The aroma-enriched coffee oil utilized in this and the following Examples, as well as the other aroma-enriched carriers used in some of the subsequent Examples, was prepared in the following manner. Coffee aroma which normally escapes from roast and ground coffee, i.e., grinder gas, was swept away and condensed in a trap held at liquid nitrogen temperatures. Thereafter conventionally process coffee oil was dropped into liquid nitrogen to freeze and sub-divide the coffee oil. The frozen and subdivided coffee oil was placed into contact with the previously condensed aroma frost and allowed to equilibrate to provide a liquid mixture of aroma-enriched coffee oil.
A 2-ounce jar of each of the coffee products shown in Table III below was prepared. Thereafter aroma-enriched coffee oil was injected into the jar in a dropwise addition fashion by utilizing a conventional medical hypodermic needle (syringe). After the desired weight of coffee oil, specified in Table III below, was injected in dropwise fashion, the jar was sealed and capped. The discrete droplet size was estimated to be between 1.0 mm and 3.0 mm.
TABLE III______________________________________ Initial gasAmount chromat-of aroma- Pore Reten- ographenriched factor tion measuredoil Product description (PF) factor counts______________________________________.2% Agglomerated 0.94 1.00 276,000 spray-dried..2% Freeze-dried .94 1.00 232,000 chunks and spray- dried agglomerated..2% Freeze-dried chunks .62 0.76 194,000.2% Roast & ground coffee *215,000______________________________________ *The nonaromatized product gave 165,000 counts.
In this Example dropwise injection of aroma-enriched coffee oil into the products listed in Table IV below was accomplished by injecting aroma-enriched coffee oil into the coffee product while the product was in a packing container. The apparatus utilized was a mechanically powered syringe member. The syringe member was mounted in such a manner that it could be subjected by mechanical power means to a reciprocating motion which would allow the syringe to move up and down. One, 2, and 8-ounce jars of the product specified in Table IV below were guided underneath the syringe member and the syringe was injected into the container through an open end to near the bottom of the container, and while the syringe member was being pulled upward out of the container predetermined amounts of aroma-enriched coffee oil, the amounts are specified in Table IV below, were injected into the product. In each instance the entire amount of aroma-enriched coffee oil was injected in a dropwise manner into the bottom two-thirds portion of the product. The aroma-enriched coffee oil was fed into the mechanically powered syringe member through a reservoir which was capable of emitting in dropwise fashion the aroma-enriched oil. The jars were immediately sealed and capped within 15 seconds after filling. The discrete droplet size was estimated to be between 1.0 mm and 3.0 mm.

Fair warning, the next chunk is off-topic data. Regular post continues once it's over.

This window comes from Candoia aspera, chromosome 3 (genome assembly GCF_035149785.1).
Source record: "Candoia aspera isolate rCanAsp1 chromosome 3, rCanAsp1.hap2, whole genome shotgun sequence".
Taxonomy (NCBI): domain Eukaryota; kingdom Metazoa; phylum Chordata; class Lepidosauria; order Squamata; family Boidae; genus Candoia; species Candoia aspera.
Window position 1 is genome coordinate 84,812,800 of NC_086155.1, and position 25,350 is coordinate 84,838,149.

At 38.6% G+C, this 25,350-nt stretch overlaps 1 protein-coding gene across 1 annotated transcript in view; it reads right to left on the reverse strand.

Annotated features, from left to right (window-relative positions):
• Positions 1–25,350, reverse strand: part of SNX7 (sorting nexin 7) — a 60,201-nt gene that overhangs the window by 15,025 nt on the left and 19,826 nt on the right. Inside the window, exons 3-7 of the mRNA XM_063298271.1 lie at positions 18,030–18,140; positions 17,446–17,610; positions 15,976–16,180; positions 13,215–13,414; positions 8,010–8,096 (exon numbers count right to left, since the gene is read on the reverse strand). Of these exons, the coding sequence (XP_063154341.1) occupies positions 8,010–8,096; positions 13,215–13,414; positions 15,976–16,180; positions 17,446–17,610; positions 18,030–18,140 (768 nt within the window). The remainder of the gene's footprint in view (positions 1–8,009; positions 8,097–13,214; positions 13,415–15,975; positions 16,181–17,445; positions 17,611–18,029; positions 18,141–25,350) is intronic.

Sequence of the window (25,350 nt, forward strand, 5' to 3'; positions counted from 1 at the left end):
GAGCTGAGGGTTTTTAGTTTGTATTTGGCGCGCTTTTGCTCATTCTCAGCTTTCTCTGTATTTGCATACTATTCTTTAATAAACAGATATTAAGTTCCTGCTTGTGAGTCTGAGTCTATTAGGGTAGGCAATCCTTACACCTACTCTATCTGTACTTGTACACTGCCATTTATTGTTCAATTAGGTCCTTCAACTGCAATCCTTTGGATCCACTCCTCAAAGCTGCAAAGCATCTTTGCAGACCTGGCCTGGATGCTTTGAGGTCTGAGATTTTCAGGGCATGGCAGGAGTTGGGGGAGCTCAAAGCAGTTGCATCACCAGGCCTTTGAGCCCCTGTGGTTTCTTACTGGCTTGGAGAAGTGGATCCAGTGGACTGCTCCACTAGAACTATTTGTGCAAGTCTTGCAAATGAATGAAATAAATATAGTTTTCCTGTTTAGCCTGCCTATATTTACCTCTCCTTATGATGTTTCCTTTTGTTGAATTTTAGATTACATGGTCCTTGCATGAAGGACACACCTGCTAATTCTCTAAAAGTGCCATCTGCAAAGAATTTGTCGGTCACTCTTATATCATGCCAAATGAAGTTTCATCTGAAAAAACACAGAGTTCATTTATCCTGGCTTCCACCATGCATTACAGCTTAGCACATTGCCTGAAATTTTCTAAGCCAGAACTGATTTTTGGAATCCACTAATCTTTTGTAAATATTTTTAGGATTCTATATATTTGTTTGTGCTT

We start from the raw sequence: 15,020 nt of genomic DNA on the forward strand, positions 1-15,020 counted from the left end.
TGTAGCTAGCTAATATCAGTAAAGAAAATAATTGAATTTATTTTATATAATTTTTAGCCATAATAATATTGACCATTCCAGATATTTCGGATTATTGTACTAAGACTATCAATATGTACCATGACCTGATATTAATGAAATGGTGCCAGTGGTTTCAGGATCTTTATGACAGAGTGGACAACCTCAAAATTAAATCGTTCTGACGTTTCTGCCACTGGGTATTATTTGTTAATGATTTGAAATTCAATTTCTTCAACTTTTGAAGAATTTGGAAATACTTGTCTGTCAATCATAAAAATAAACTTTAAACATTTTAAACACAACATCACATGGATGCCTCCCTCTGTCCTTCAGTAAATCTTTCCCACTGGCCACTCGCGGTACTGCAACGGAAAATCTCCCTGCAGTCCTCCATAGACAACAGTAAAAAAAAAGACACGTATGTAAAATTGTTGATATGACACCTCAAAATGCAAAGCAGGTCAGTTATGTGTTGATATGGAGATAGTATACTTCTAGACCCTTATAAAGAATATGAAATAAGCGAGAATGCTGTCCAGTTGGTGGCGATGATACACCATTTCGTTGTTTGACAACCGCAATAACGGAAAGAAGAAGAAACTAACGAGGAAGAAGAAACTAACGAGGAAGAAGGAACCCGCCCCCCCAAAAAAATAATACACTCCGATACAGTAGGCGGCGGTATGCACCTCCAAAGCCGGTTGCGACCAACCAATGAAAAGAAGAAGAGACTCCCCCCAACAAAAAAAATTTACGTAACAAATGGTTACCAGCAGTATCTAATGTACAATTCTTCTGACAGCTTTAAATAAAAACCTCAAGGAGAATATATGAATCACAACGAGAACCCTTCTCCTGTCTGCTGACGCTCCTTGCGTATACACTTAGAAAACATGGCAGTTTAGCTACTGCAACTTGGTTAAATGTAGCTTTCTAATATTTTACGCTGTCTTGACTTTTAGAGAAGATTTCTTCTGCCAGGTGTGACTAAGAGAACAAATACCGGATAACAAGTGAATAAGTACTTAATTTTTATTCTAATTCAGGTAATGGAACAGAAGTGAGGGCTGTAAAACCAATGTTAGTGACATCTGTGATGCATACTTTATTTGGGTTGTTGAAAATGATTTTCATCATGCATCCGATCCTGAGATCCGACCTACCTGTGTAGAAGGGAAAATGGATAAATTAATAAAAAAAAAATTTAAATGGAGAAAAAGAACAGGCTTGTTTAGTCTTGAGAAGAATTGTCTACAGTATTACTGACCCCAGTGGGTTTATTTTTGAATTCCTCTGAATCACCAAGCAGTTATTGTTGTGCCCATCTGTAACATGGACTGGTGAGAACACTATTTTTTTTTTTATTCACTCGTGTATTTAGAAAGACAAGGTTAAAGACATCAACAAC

TABLE IV______________________________________Amount of Aroma-enriched Oil on Product Gas Chromato-the Product Jar Size Description graph Counts______________________________________0.7% 1 ounce *Agglomerated 630,000 flaked instant0.36% 2 ounce *Agglomerated 390,000 flaked instant0.29% 8 ounce *Agglomerated 300,000 flaked instant______________________________________ *Pore factor is 1.39
The procedure of Example 1 was duplicated utilizing the aroma-enriched coffee oil of Example 1 in order to compare the conventional pneumatic nozzle atomization technique with the dropwise addition method shown in Example 1. The aroma-enriched oil when atomized and sprayed on the product of Example 1 at a level of 0.53 percent by weight addition to a 10-ounce jar using an estimated distance of 2 inches between the coffee and spray nozzle, which was sufficient to allow a high proportion of the aroma-enriched oil to be exposed to CO2 atmosphere, provided a total gas chromatograph count of 2,099 after being fed by a vacuum flow filler into jars and packed. Where the drip-on method of Example 1 was utilized with a 10-ounce jar of the coffee of Example 1, at a weight percent level of 0.5 percent, the total gas chromatograph count was 91,182.
As can be seen by the results of this Example, conventional spraying of aroma-enriched coffee oil onto a coffee product (and its subsequent packing) whose roast and ground coffee aroma is desired to be increased is not effective because the atomization which occurs during spraying, where intimate contact is not also employed, strips the most valuable aroma volatiles. On the other hand, the dropwise addition technique provides a substantial improvement in aroma intensity.
An agglomerated spray-dried coffee whose porosity factor, determined by the previously described mercury penetration technique, is 0.94, is aromatized exactly as described in Example 3 using 0.3 percent of aroma-enriched coffee oil. The product had an original gas chromatograph measured aroma intensity of between 230,000 and 240,000 counts. Expert panelists judged the aroma character to be the same as in ground coffee. At the end of three months, the intensity was maintained and the aroma was judged to be like vacuum coffee with some sweet character. At the end of 8 months, the aroma intensity was essentially unchanged (240,000 counts), and the aroma was still judged to be like vacuum coffee but with some sweet, caramel character too. The retention factor for this coffee was determined to be 1.00.